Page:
Seto Hits 1:58 Exhibition 200 IM, Sato & Nakamura Rock Events (Race Videos)


The 92nd edition of the aquatic battle between Japan’s Waseda and Keio Universities took place today, August 28th, at Tokyo’s Tatsumi International Swimming Centre. Although the one-day affair was held sans spectators, plenty of action kept things interesting for those watching the live stream from home.

In addition to current student-athletes competing, such as World Junior Record holder Shoma Sato representing Keio, several alumni were in the mix to put on a show. Former world record holder Ippei Watanabe, national record holder Katsumi Nakamura and two-time world champion from Gwangju, Daiya Seto, were among them.

Waseda topped the overall battle at least in the swimming events at the end of the day, but here are highlights from both sides from this exciting annual dual.

Daiya Seto

  • Racing out of lane 7 in the men’s 200m IM as an exhibition swimmer, 26-year-old Seto produced a solid 200m IM effort of 1:58.62. Splits for the dad of 2 girls included 24.83/54.43/1:28.96 to give him the fastest time of the field, albeit without a medal.
  • At the Kitajima Cup in January, Seto threw down a massive 4:06.09 400m IM/1:55.55 200m IM combo to put other would-be Olympic contenders on notice. It was also at that meet the man logged a huge 1:52.53 200m fly. Seto competed the next month at the Konami Open, but has not raced since.
  • This dual meet represents his first racing appearance since switching coaches as well. Seto made the unexpected decision to change up coaches shortly after learning the Olympic Games were postponed.
  • As we reported in May, Seto selected somewhat of a curveball in 25-year-old Ryuichiro Ura, a former teammate who also trained under his previous coach Takayuki Umehara.

Shoma Sato

  • The 19-year-old breaststroke ace took gold in both the 100m and 200m distances here in Tokyo, beating aforementioned Watanabe in the sprint.  Watanabe did not compete in the 200m.
  • Sato clocked a 100m breast time of 1:00.01, while nailing a head-turning 2:08.38 in the longer distance. That sub-2:09 effort checks-in as the Keio University teen’s 2nd fastest time to-date.
  • World Junior Championships silver medalist Sato brought his 200m breast previous personal best of 2:09.21 down to a scorching 2:07.58 at January’s Kosuke Kitajima Cup to produce a new World Junior Record.

Katsumi Nakamura

  • The first Japanese man to ever break the 48-second barrier in the 100m freestyle event, Nakamura threw down some heat in his specialty event at this university dual.
  • Splitting 23.38/25.12, Nakamura registered an exhibition time of 48.50 to show his form after months without racing.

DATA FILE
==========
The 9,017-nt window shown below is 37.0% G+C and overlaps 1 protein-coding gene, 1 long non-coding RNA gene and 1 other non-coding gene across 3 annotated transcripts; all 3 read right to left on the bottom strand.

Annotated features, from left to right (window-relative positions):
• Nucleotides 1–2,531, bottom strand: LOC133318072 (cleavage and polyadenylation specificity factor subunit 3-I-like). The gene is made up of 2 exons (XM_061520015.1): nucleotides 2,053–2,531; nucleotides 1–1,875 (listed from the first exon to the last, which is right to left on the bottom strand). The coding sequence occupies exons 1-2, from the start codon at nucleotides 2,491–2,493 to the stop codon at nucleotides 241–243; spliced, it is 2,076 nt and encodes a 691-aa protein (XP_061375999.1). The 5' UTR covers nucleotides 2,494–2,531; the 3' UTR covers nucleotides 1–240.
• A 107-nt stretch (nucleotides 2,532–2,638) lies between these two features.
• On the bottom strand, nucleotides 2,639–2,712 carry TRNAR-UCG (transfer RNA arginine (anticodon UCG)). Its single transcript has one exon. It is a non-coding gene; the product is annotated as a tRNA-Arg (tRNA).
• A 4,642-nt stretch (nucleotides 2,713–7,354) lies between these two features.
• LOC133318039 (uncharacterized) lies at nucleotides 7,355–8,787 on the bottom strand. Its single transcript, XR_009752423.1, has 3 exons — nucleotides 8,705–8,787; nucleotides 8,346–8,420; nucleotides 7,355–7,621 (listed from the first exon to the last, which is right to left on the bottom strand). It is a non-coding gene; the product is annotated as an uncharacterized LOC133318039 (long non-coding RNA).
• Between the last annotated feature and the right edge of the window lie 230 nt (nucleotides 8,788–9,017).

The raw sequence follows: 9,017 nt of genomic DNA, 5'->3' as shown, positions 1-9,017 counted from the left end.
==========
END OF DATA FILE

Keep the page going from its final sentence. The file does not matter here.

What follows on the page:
• Nakamura owns a lifetime best and JPN national record of 47.87 in this event and also owns the 7 fastest performances ever for Japan. HIs 48.50 time here ranks as the nation’s 16th fastest performance in history.
  • Of note, Watanabe was alongside Nakamura, with the former 200m breast world record holder touching in 50.51.

Nao Horomura

  • Horomura clinched the 100m fly victory in a time of 52.35, taking the field by nearly 2 seconds.
  • Also in the race was the men’s 200m fly silver medalist from the 2016 Olympic Games in Rio, Masato Sakai, who produced an exhibition effort of 55.39.

Hiroko Makino

  • The women’s 200m fly national champion Makino got it done for gold in the 100m fly.
  • She scorched the field in the only time under the minute barrier, producing a mark of 59.24.
  • Makina’s career-fastest is represented by the 58.33 she logged at the 2019 FINA World Championships where the 21-year-old finished in 16th place.

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1 year ago

Really hope Seto can get back his 1:56 form again

1 year ago

As one of the worlds biggest “JEAH” lochte fan, it goes without saying that Seto would have absolutely wiped the floor with the IM competition this year, and likely won silver 200 fly assuming Milak went within a second of his WR. Definitely hope that he’ll be in a similar form next summer. In ten years, this summer will definitely be up there with 1980/84 for bad times to athletically peak

Ol' Longhorn
Reply to  Ragnar
1 year ago

Also sad that he has no one to push him in the IMs like the Lochte/Phelps rivalry. Chase is not in the picture anymore. It’s just Seto and the WR line.

Reply to  Ragnar
1 year ago

Where have you gone, Joe DiMaggio? A nation turns its lonely eyes on you.

Oops, I meant Chase Kalisz.

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Retta Race

Former Masters swimmer and coach Loretta (Retta) thrives on a non-stop but productive schedule. Nowadays, that includes having just earned her MBA while working full-time in IT while owning French 75 Boutique while also providing swimming insight for BBC.

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